Research Your Writeup!
Good writing demands research. Even if you write pure fiction, research helps.
I've been making a living off my research for many years. I'm a lawyer. My specialty is doing research and writing for other lawyers. Everything I write gets torn apart by someone with an axe to grind. I have a lot of practice doing bullet-proof research. (Stop me before I mix more metaphors!)
Know your standards
You have to know the criterion for "truth" in your field. In science, something is "true" if it can be demonstrated empirically by a repeatable, verifiable experiment. Thus, if someone is reporting a scientific breakthrough, the first question is whether it has been independently verified. If not, it's just a research announcement.
Similarly, good journalism requires corroboration of sources. If you have only one source, it's at best an "allegation".
Know your sources:
In law, we have a very strict hierarchy of sources. Depending on where you live, some laws are relevant, some are not. Law is constantly changing, so you have to have up-to-date sources. Law books I used in law school, thirteen years ago, are now almost entirely useless.
When it comes to other fields, the sources may not be so easy to rank, but you can often rate them. The New York Times is probably more reliable than The Weekly World News. Tax advice from the IRS is notoriously unreliable. Tax advice from your CPA, on the other hand, is likely to be close to 100% correct. Why? You can sue a CPA.
Sometimes unreliable or biased sources are useful as a starting point. You can find out a lot of useful medical information from drug company advertisements, for example. Just don't accept it as the last word. Which leads me to the process of research:
Follow the cite trail or corroborate
Some sources cite other sources. In formal legal writing, for example, every sentence must be followed with a citation supporting the assertion. Academic papers, likewise, have lots of footnotes. To do complete research in these fields, you must check all the relevant cites, then check relevant citations in those sources, and so forth. Eventually, if you have narrowed your research topic sufficiently, you start going in circles. New sources start citing sources you have already read. If that doesn't happen, either (1) your research topic is too broad, or (2) your research is not complete. With sources that cite sources, the trick is framing your research question narrowly enough.
Some material doesn't cite sources. For example, print journalism may "attribute" or refer a quote to a "source", but not give a cite. You get "the OMB reports that ..." not "See OMB Report, at page 5". Without cites you can't follow a cite trial. What you do instead is corroborate: you get as many sources on the same facts as possible and see what matches.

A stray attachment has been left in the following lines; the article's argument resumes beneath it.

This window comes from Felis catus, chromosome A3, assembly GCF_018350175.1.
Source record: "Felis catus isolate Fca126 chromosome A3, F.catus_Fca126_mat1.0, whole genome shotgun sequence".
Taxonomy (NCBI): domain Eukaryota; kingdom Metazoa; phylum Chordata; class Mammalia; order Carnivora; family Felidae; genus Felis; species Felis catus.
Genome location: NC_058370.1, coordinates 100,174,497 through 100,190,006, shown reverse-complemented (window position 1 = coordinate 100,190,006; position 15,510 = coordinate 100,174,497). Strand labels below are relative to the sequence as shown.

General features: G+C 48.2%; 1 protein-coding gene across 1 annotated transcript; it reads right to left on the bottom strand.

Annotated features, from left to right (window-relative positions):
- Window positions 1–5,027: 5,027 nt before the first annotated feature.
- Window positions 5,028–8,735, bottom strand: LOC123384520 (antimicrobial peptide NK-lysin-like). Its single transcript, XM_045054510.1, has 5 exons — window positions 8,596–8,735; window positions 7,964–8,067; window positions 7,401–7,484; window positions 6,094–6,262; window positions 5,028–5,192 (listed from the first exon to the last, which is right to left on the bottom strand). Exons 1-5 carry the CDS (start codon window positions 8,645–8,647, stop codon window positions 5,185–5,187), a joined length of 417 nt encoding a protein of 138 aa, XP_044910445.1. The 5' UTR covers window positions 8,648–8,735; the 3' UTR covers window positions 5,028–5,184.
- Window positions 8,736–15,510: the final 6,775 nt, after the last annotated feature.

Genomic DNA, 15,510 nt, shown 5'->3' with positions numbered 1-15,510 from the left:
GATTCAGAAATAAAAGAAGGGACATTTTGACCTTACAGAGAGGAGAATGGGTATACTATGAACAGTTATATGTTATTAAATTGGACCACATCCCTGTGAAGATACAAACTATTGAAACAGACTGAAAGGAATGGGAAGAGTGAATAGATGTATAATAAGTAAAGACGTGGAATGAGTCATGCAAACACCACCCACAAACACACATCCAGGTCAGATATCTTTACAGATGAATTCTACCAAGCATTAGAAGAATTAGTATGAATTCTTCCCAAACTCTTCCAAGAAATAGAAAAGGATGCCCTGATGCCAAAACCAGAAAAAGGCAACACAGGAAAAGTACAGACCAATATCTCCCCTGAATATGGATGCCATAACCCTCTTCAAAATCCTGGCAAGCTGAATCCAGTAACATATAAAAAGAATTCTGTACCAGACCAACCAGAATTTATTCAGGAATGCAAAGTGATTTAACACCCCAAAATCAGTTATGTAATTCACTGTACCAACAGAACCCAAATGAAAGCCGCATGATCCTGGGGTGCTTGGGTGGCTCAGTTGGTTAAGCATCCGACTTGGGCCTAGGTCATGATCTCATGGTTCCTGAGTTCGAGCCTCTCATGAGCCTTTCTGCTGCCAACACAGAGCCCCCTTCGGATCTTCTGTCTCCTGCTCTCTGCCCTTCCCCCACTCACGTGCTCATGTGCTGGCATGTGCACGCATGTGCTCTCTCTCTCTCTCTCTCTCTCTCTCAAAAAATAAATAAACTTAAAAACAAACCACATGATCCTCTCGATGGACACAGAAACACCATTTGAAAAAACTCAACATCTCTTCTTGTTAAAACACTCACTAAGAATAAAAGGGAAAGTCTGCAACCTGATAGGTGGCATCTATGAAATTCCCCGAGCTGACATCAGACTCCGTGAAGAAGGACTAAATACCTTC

The trick with corroboration is knowing the difference between corroborating and merely duplicating the same story over and over. Matching facts stated in different ways from different viewpoints is ideal. It is not necessarily a good thing if all your sources are saying the exact same thing in the exact same words. For example, you can frequently get articles from a dozen newspapers all saying exactly the same thing, because they all copied and pasted the same wire service article. This is not corroboration, this is duplication. True corroboration requires primary sources with a useful or credible viewpoint: an eyewitness, a document, etc.
Either method --looking up cites or getting corroboration-- gives you multiple sources. Using multiple sources forces your writing into your voice and your point of view, which is what we want here.
NB: Once you *have* sources you should cite them: E2 FAQ: How to cite your sources. This has summary of the MLA cite forms for several different kinds of sources.
Our brother editor Cletus the Foetus observes, pedantically albeit correctly, that "'Cite' is a verb -- the noun is 'citation.'" I've been using "cite" as a noun since my law school days. It doesn't grate on my ears, but I work for lawyers, socialize with lawyers ... heck I'm even married to a lawyer. Perhaps you should avoid this cant if you are not surrounded by lawyers.
True Confessions of a Content Editor
I'm not naming names anymore. You know who you are.
After whining to bones about how I was too busy and it was too much work I updated the Iraq debate metanode collection by creating War on Iraq 2003. I then firmlinked it to War on Iraq 2002 and vice versa, which firmlinks were promptly stripped out by bones (firmlinks, with few exceptions, are supposed to point from an empty nodeshell to the node with content.
Proving once again that editors can be n00bies, too.